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The Long Night Bottles up Folk-Horror Leaving Mixed Opinions

- The Long Night - Photo Credit: Shudder

Coming to Shudder this week, director Rich Ragsdale (The Curse of El Charro, Ghost House) brings us his latest feature film. The Long Night stars Rob Zombie’s Halloween’s Scout Taylor-Compton as Grace, a woman from the city desperately searching for answers about her biological parents. After she and her boyfriend, Jack (The Flight Attendant’s Nolan Gerard Funk), find a clue that takes them to a house in the deep south. What was supposed to be a quiet weekend reconnecting with her roots becomes a fight for survival when a sinister cult shows up outside their door.  

Jack comforting Grace
Photo Courtesy of Shudder

After viewing The Long Night, I took to the internet. I usually log the films I watch on Letterboxd, and then I may check out what others had to say about the film. I didn’t think I’d actually be covering this title this week because Horror Obsessive covered The Long Night some time ago, and JP Nunez is outstanding at highlighting the best and/or worst parts of any releases he discusses. Of course, I read his article when I finished the film, and I told him that I saw the movie a little differently and decided to write my own review. I respect JP’s opinion. Hell, I even agree with him on a few things. Still, I wanted to provide another view on the film in case others saw the movie differently as well.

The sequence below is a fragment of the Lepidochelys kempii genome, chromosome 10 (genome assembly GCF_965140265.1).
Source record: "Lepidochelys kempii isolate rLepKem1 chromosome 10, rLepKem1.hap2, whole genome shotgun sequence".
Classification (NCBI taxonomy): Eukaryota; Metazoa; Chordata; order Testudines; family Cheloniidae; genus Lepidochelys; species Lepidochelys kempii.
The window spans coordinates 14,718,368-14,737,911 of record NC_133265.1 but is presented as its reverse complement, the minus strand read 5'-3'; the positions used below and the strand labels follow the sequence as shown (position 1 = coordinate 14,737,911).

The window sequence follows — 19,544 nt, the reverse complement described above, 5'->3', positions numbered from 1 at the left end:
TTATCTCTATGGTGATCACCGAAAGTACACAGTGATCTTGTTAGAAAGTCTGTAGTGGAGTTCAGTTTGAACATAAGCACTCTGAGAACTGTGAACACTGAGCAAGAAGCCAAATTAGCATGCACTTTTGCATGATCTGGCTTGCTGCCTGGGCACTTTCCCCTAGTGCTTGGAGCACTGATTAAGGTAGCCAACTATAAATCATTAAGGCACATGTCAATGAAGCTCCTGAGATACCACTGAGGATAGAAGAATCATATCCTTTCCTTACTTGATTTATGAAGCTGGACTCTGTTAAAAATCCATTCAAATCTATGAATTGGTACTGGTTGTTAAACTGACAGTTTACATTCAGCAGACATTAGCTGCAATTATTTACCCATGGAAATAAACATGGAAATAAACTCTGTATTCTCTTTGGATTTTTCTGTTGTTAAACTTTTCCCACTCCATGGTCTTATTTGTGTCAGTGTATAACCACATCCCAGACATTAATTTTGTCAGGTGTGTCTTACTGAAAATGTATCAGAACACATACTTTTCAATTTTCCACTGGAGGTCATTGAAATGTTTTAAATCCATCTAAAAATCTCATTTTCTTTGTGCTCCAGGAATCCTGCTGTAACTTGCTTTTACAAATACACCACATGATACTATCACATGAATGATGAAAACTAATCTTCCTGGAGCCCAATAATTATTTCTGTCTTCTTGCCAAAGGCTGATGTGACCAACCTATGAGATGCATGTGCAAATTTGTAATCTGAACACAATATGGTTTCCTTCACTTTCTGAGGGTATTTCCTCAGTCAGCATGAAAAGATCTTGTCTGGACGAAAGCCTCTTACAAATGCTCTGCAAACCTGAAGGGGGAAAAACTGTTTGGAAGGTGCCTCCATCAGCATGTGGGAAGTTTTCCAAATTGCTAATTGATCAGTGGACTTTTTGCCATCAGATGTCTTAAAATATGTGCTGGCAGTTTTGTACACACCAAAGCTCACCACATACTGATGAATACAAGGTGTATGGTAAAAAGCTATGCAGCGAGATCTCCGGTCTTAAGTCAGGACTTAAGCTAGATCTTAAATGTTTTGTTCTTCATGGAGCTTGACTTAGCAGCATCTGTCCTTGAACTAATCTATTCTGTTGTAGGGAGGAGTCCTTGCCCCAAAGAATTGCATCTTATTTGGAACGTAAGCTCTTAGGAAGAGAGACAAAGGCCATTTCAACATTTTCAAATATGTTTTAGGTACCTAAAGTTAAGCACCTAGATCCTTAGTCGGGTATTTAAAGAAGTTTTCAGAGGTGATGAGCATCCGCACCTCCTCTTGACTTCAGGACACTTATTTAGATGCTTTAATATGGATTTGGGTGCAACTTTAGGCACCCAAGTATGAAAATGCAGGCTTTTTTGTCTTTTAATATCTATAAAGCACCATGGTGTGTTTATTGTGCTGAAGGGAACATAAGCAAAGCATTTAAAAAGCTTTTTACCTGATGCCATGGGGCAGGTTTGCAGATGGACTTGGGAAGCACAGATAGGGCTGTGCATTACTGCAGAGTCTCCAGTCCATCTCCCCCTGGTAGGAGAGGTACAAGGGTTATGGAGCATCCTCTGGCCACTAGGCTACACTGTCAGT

As JP pointed out in his review, there are some things the film does poorly, or perhaps unnecessarily, in this case, concerning Grace and Jack’s relationship. It captures them serenely in their less than idyllic New York apartment momentarily but then shows them fighting in the car after making a pit stop at Jack’s parents’ house. As JP said, “the movie completely skips their stop at Jack’s childhood home.” My problem with the scene wasn’t that they skipped the fight so much. I’m unconvinced adding another three-to-five-minute sequence in a location that didn’t move the film forward would help the film succeed in what it’s trying to do. However, the concept of there having been a discordance in the first place is curious to anyone viewing Grace’s apprehension toward Jack when she contends he never sticks up for her. Still, like JP, I felt this scene was forced. It almost feels like it was haphazardly thrown in on a reshoot to create conflict because it covers for the fact that Compton and Funk’s chemistry is lukewarm at best.